You are not logged in. Signup to contribute or login! Not recieved your activation email? Click here to send it again.

AIDS Epidemic, The Early Years


Graham describes the period of the early epidemic as a period of maturation, "Incredible stories of friendship, companionship and support. That time made gay relationships much more serious, not just hedonistic, it was also about being responsible and caring, about love, which was always there but is often lost or downgraded in the commercial scene".

"The thing changed everything for people who lived through it, looking after friends who were dying, as that's what it meant then, if you got you were going to die. I had two close friends who were a couple, they lived a very different life to me, especially Gerrard who was a headmaster, he was an Irish Catholic man, he lived with Geoff who was a business man. They went on the London scene a lot and I kind of flirted with that, but was not interested in it. They became ill and Gerrard died although Geoff stayed well enough until the drugs came out. Gerrard was in a hospice up the road in , we looked after him in his last weeks on a rota, we would go and be there so someone was always with him."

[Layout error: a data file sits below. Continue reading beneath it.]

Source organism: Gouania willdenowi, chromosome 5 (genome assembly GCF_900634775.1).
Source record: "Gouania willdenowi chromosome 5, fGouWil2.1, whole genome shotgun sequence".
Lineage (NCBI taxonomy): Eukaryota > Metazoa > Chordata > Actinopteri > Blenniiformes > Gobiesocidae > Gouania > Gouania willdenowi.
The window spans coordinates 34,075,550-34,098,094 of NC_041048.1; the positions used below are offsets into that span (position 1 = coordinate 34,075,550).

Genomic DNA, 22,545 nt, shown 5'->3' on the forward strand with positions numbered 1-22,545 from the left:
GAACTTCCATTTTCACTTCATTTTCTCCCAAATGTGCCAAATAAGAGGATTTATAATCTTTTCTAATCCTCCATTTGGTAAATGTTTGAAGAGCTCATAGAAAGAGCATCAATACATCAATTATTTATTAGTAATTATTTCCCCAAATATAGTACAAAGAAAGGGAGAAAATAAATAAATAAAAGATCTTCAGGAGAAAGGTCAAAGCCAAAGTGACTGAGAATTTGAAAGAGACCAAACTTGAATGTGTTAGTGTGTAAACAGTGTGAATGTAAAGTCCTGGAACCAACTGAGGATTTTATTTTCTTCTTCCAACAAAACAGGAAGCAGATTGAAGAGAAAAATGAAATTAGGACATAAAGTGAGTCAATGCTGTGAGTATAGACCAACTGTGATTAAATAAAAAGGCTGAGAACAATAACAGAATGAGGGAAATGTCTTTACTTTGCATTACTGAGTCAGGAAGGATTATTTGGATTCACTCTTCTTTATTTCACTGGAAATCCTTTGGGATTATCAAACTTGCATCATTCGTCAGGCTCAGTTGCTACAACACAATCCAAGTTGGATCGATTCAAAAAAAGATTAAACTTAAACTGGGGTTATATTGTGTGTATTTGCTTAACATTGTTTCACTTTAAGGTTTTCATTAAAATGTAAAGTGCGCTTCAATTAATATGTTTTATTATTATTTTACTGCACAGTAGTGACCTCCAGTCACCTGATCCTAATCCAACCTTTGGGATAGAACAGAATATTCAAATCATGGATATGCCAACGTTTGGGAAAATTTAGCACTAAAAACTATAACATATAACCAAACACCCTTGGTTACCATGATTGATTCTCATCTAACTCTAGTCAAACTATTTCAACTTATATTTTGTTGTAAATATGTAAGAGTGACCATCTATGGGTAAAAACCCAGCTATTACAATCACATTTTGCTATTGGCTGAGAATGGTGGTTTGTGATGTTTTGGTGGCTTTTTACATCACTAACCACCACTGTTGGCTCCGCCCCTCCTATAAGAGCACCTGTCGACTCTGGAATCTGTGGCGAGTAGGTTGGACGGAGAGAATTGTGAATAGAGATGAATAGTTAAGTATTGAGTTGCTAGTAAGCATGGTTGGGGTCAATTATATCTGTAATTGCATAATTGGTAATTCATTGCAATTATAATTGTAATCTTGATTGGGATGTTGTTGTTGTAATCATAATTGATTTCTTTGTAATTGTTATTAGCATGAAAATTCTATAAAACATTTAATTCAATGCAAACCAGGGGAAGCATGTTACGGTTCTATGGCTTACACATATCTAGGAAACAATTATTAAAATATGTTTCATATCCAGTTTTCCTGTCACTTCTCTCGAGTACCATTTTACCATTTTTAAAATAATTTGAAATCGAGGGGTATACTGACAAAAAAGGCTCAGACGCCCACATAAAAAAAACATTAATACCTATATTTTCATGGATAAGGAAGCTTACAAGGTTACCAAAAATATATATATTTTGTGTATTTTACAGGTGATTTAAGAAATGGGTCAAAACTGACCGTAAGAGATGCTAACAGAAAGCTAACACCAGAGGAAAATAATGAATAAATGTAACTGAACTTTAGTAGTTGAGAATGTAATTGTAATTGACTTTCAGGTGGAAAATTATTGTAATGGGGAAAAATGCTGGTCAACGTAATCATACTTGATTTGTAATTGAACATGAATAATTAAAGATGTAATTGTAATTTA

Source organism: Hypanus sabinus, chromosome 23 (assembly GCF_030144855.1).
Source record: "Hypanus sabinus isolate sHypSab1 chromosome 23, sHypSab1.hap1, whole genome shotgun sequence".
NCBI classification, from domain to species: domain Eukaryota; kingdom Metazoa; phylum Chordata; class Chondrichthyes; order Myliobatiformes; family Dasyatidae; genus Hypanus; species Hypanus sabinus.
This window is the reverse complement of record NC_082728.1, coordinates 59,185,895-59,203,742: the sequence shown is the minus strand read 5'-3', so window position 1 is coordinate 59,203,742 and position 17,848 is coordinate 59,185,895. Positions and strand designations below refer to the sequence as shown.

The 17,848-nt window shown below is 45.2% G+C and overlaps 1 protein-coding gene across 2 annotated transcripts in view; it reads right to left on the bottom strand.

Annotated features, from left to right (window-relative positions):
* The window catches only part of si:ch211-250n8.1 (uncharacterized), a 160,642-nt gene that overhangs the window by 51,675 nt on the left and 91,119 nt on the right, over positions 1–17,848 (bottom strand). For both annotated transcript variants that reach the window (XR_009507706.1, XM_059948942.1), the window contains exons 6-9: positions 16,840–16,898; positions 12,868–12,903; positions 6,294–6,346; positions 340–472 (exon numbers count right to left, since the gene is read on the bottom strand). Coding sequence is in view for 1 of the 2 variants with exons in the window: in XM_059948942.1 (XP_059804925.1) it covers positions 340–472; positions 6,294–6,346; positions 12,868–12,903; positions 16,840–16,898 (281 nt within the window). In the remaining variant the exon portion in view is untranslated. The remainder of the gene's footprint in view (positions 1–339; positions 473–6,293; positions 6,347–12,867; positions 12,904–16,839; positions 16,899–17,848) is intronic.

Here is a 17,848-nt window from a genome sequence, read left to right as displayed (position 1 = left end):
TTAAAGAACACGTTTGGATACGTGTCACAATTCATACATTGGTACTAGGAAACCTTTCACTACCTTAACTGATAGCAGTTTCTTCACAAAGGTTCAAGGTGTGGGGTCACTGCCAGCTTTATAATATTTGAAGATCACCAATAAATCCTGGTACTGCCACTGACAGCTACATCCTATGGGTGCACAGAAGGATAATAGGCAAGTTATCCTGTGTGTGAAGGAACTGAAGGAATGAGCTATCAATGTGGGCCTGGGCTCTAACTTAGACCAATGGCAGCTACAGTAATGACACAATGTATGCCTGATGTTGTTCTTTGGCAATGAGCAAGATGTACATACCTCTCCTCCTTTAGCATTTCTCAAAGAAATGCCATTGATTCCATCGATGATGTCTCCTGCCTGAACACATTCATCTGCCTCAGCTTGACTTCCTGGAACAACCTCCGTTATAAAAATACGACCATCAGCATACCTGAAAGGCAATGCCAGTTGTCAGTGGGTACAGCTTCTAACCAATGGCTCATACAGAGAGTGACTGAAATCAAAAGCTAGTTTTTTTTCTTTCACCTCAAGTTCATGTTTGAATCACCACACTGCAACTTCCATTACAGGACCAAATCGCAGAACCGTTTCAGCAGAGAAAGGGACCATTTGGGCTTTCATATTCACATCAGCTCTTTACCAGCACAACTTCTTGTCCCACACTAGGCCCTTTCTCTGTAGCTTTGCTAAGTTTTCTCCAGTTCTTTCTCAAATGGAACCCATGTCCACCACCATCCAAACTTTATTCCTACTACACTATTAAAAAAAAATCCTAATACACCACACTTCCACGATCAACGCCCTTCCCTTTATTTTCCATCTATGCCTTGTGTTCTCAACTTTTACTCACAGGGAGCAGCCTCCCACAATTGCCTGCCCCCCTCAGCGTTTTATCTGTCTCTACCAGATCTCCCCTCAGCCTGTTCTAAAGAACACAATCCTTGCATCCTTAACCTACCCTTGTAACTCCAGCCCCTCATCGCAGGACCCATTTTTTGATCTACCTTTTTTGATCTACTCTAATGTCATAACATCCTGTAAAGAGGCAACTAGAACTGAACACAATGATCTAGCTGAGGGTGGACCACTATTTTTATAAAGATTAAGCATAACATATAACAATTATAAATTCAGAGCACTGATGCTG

"In my road where I live in Selly Park, there used to be quite a gay presence here, the BBC over the road was one reason and there was a gay couple who lived opposite me, they both died of AIDS, a Dutch couple down the road, they both died too. Another man over the road on the other side, he also died. Living through that sort of thing, you thought any gay sex you were going to die. Also there was fear of being tested as there was no treatment then so it being tested meant you could find out you were going to die, and the dying was not easy."

Contributed by: Graham Allen, 58

Click here to read the full interview with this contributor